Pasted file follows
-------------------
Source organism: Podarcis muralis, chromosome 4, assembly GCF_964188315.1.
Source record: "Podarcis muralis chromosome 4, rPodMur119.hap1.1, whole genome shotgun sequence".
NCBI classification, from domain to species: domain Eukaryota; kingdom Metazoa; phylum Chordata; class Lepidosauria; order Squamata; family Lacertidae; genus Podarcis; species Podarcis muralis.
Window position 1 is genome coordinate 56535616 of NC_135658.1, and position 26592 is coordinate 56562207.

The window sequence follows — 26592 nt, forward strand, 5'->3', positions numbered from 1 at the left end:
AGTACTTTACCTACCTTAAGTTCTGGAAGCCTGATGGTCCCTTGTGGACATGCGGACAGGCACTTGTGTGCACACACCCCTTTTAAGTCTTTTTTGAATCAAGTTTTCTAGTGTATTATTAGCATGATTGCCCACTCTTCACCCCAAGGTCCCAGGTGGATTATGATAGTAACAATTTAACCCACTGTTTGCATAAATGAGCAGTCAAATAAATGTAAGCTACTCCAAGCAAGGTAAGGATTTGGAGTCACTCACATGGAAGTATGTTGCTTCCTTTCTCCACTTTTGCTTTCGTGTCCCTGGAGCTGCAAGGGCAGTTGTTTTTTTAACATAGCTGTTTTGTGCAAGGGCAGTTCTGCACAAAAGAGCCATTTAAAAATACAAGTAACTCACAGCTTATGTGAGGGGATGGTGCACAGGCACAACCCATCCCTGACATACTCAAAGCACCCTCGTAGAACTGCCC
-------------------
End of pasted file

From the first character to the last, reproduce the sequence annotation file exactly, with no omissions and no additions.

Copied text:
Source organism: Podarcis muralis, chromosome 4, assembly GCF_964188315.1.
Source record: "Podarcis muralis chromosome 4, rPodMur119.hap1.1, whole genome shotgun sequence".
NCBI classification, from domain to species: domain Eukaryota; kingdom Metazoa; phylum Chordata; class Lepidosauria; order Squamata; family Lacertidae; genus Podarcis; species Podarcis muralis.
Window position 1 is genome coordinate 56535616 of NC_135658.1, and position 26592 is coordinate 56562207.

The window sequence follows — 26592 nt, forward strand, 5'->3', positions numbered from 1 at the left end:
AGTACTTTACCTACCTTAAGTTCTGGAAGCCTGATGGTCCCTTGTGGACATGCGGACAGGCACTTGTGTGCACACACCCCTTTTAAGTCTTTTTTGAATCAAGTTTTCTAGTGTATTATTAGCATGATTGCCCACTCTTCACCCCAAGGTCCCAGGTGGATTATGATAGTAACAATTTAACCCACTGTTTGCATAAATGAGCAGTCAAATAAATGTAAGCTACTCCAAGCAAGGTAAGGATTTGGAGTCACTCACATGGAAGTATGTTGCTTCCTTTCTCCACTTTTGCTTTCGTGTCCCTGGAGCTGCAAGGGCAGTTGTTTTTTTAACATAGCTGTTTTGTGCAAGGGCAGTTCTGCACAAAAGAGCCATTTAAAAATACAAGTAACTCACAGCTTATGTGAGGGGATGGTGCACAGGCACAACCCATCCCTGACATACTCAAAGCACCCTCGTAGAACTGCCC